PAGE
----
December 17th, 2007 at 19:30 | #9

    I know you already ordered… and thankfully, it sounds like you went the way I was going to say. Pay for the better lens. Frankly, far more quality comes from the lens than from the rest of the system.

    The semi-consensus seems to be that overall, Nikon lenses are a tad better but their technology lags a bit compared with Canon, who cranks out better tech but doesn’t have quite as nice a lens. That said, BOTH have far better lenses than the Sigmas and other off-brands.

    The biggest thing when it comes to the lens focal length equivalency is that the CMOS sensor in the camera is usually not the same size as the traditional 35mm film frame is. A traditional film frame is 36mm wide by 24mm high. The Rebel XT and XTi, unfortuantely, do NOT have full-frame sensors.

    What this means is that a lens “length” isn’t quite the same on those cameras as it is on a regular, full-frame camera. There’s a multiplier effect that comes into play.

    The end result of all of this is that in Canon’s line, anything below the EOS 5D is going to have the smaller CMOS sensor (in what is the APS-C size). If you want a full-frame sensor, you’re going to have to shell out major bucks- usually at least 2 grand!

    Unless you’re really serious about it, or have money to burn, that’s probably too much to shell out at one time. Instead, the question becomes which of the non-full-frame cameras to buy. That becomes a traditional search for the one that “feels” right, has the right features, and so forth.

    As pointed out, the biggest thing is that now that you’re sinking serious money into the system (that IS lens is a great investment, but they’re not free, are they?) you are into THAT system for a while. For birding, I’d assume that Canon is a good choice since their autofocus motors have an excellent reputation for being both fast and relatively quiet.

    If you get a flash for inside pictures (and only experience will tell you if the pop-up flash will keep you happy) I’d strongly suggest paying enough money to get one with Canon’s E-TTL system. (It looks like all their current models have this, so just don’t get a discontinued or used one.) That’s a nice modern system that does the best job of metering through the lens (TTL) and using electronics (the E part of the name) to be sure you get the right exposure.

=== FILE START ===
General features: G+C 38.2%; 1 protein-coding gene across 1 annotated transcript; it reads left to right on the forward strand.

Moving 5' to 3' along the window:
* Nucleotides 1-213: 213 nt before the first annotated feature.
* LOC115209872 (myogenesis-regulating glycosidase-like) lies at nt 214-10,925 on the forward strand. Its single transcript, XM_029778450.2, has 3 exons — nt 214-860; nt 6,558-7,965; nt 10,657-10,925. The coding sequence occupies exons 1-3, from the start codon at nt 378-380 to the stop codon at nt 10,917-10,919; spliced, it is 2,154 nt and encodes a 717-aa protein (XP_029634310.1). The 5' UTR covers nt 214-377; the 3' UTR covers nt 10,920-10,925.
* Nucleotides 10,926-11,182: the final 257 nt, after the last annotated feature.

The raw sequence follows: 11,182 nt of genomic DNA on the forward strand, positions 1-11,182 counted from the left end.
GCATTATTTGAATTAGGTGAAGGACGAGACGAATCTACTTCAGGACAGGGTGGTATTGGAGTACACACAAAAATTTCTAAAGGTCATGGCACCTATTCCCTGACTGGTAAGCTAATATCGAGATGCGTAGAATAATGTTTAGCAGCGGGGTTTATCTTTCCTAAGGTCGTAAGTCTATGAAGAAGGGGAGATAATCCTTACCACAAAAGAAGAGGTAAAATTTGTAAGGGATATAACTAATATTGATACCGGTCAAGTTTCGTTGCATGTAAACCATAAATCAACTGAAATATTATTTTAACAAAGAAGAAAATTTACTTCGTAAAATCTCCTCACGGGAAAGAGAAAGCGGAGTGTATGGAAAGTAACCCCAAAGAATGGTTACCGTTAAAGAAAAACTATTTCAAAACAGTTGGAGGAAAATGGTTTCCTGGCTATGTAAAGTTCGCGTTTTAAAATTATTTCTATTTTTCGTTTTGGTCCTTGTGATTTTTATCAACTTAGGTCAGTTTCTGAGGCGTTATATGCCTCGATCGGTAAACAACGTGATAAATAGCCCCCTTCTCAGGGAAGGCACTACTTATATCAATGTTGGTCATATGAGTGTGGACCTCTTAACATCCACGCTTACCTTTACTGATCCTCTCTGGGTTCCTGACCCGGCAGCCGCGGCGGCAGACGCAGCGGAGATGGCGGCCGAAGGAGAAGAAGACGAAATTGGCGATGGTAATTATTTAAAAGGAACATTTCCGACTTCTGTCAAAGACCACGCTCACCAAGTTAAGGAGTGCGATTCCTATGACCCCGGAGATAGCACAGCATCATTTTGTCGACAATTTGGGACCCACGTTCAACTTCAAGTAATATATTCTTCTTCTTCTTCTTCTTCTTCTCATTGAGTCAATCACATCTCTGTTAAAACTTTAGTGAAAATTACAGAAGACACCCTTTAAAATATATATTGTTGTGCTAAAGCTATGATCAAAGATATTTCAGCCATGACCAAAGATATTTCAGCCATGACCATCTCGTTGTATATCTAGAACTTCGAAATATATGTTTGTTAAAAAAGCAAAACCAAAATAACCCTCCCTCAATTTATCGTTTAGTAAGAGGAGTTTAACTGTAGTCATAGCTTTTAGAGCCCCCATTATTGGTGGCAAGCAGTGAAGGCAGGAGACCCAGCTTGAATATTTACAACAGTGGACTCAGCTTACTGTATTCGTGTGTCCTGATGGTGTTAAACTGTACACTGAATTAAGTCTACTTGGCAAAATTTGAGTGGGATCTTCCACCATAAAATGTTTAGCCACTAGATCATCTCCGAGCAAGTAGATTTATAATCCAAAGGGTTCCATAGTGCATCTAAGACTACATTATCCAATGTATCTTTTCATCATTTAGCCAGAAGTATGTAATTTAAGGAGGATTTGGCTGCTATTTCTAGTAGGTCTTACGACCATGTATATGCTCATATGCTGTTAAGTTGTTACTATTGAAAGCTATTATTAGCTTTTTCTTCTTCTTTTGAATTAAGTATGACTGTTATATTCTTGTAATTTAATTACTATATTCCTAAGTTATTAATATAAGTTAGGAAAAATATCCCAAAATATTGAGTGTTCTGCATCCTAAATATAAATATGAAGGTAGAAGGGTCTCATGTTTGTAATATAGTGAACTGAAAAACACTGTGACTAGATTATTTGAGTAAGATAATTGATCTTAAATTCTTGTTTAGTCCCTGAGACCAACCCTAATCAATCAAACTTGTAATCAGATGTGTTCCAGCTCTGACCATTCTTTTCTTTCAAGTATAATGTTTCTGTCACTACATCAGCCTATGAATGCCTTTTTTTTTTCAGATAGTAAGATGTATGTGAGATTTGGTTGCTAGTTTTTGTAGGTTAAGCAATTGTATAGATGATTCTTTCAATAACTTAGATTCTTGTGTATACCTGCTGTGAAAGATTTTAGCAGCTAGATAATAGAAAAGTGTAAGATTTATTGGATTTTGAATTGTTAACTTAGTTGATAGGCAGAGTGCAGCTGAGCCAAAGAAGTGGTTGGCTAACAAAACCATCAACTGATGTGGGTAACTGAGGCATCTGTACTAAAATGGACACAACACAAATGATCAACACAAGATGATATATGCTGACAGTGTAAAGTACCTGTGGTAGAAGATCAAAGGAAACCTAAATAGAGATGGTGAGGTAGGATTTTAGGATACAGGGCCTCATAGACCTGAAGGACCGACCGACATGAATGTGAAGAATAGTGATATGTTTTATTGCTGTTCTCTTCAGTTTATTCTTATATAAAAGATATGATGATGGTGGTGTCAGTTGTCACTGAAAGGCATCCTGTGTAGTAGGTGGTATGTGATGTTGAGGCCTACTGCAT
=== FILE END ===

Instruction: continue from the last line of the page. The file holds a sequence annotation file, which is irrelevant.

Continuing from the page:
Anyway… the end result is this: If you are only stepping in, then sticking with the bottom-end DSLR (the XT or XTi) is a great way to start. If you get serious enough about learning to mess with depth of field, exposures, all that neato jazz that’s supposed to make your pictures really rock, then you can always get a better body later on- and the full-frame sensors are bound to come down in price sooner or later (although they haven’t made a lot of movement since they came out a year or three ago).

    So the better system as far as lenses (and I’m a big Canon fan) and future upgradeability is the best.

    The funny thing is that when I set up my photography business (granted, ten years ago now) I bought Canon stuff- and have been quite disgusted with the particular body I had, the A2. The selector knobs on those are notorious for breaking inside the camera and needing repair; I have two A2 bodies and have broken the selector knobs (through normal use!) three times total. They only used that particular knob system on that one model and dumped it because of the problems.

    But the lenses are great and the overall product line is excellent.

    Enjoy your vacation here!

Comments are closed.